Small Town Beer Executive Taps Nationwide Success

. Posted in small Business tips


Doug Moody might have one of the best jobs anywhere.

As Senior Vice President of North Coast Brewing Company in the historic Northern California town of Fort Bragg, he sells a family of 11 artisan beers across the country with evocative names like Red Seal Ale, Rasputin Russian Imperial Stout, and Scrimshaw Pilsner.

His job entails calling on restaurants and bars to talk shop, attending trade shows to let potential buyers and other brewers sample his beers.

We caught up with Doug after his latest road trip to ask him how his company has survived where others have failed.

ISBB: Your beers are now available in 47 states. What’s your secret to success?

Moody: I don’t think there’s any secret involved. We work hard to make the best beer we can make and realize there are no shortcuts. Our mantra is “quality forever!-

Our distributor partners know that when they order beer from North Coast, it’s consistent in quality, flavor, and freshness… in other words, they trust us. And that translates to the consumer. Once we get a consumer to try our beer, he or she buys it again and again.

What kinds of problems or growing pains has your brewery overcome?

We’re still trying to overcome the problems of having more demand than we can produce. We-ve had 20 percent-plus growth in each of the last three years and we’re up over 30 percent in the first five months of 2011. However, our physical limitations are a huge challenge. We’ve maximized space and are literally bursting at the seams.

We also have to deal with the tiny labor pool in Fort Bragg and the ever-present cash flow problems that come with fast growth spurts. We’ve been working very closely with our distributors to manage inventory and increase lead time on orders, but that-s a constant battle and our distributors need to be reminded that we can only make so much beer at any one time.

I will say that many of our distributors now -get it,- so if they give us six weeks’ lead time on an order, they can be confident it will be delivered on time. But our labor shortage here in Fort Bragg is just something we have to live with – it is what it is and we’re not going to relocate the brewery.

Tell us about a major problem, and what was the solution?

The single most important change we’ve made to accommodate our growth is to contract with off-site storage. Now, when we bottle and keg our beer, we load it directly onto a truck and deliver it to our storage facility in Petaluma, about 125 miles to the south and 40 miles north of San Francisco. This solved a couple of problems: It freed up space so we could add more production equipment and it keeps traffic down on our local roadways because our distributors pick up in Petaluma.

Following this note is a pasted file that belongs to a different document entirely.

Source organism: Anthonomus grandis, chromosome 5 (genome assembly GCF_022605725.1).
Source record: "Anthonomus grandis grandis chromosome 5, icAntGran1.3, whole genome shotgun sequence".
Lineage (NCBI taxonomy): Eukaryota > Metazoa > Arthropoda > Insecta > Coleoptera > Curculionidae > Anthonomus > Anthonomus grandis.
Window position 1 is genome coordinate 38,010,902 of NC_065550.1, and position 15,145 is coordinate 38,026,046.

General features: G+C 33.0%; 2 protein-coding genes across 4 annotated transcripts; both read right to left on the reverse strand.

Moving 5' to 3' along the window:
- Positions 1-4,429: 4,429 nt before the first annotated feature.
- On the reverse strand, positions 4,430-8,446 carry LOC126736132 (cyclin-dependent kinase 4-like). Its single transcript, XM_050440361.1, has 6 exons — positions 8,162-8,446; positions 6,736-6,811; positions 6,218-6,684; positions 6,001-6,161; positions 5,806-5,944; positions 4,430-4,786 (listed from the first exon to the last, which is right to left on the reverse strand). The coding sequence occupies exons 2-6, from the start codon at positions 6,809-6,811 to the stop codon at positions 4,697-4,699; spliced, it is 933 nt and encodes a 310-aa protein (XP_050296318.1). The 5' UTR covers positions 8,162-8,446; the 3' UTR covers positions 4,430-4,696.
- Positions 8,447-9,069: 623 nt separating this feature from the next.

How does your craft brewery survive against the big boys like Anheuser-Busch and Miller?

We really don’t look at Bud, Miller, Coors, etc. as our competition. They all do something completely different from what we do and once a consumer tastes one of our beers, they totally understand.

The major domestic breweries do what they do remarkably well. We’re just in a totally different business. I do think that social media has been a major player in the growth of craft beer and certainly quickened the pace we now all operate at.

Craft beer sales have been growing steady for many years, but the recent spurt to double-digit growth owes a lot to consumer awareness being driven by social media. Plus, our website has been a terrific sales tool, especially for attracting distributors.

What have you learned from other successful craft brewers like Samuel Adams?

Sam Adams operates at such different economies of scale that it’s really hard to compare us in any way. So I think seeing mistakes other breweries have made has saved us much grief and money.

The single biggest thing we’ve learned is not to take giant steps, but baby steps. Being conservative and prudent in managing our business is a big part of why we’re still here. It may sound simplistic, but it really is true.

What’s the next step for North Coast Brewing Company?

Our next expansion phase, currently in progress, is the addition of two new 650-barrel fermenters, as well as upgrades on our bottling line, boiler, and a few cosmetic tweaks so we can resume public tours.

The new fermenters will allow us to produce approximately 65,000 barrels annually. We have also recently acquired an additional off-site 2,500-square foot building that we’ll be using exclusively for our barrel aging. We hope to have two or three barrel-aged beers each year going forward.

To read more about North Coast Brewing Company, visit its website.

Gil Zeimer is the Creative Director of Zeimer's Advertising Shoppe. As a consultant with 25 years of advertising and blogging experience, he is a Mad Man who works with businesses large and small. Read his marketing musings at www. zeimer. com. View all posts by Gil Zeimer This entry was posted in Business Profiles, Marketing and tagged craft beer. Bookmark the permalink.
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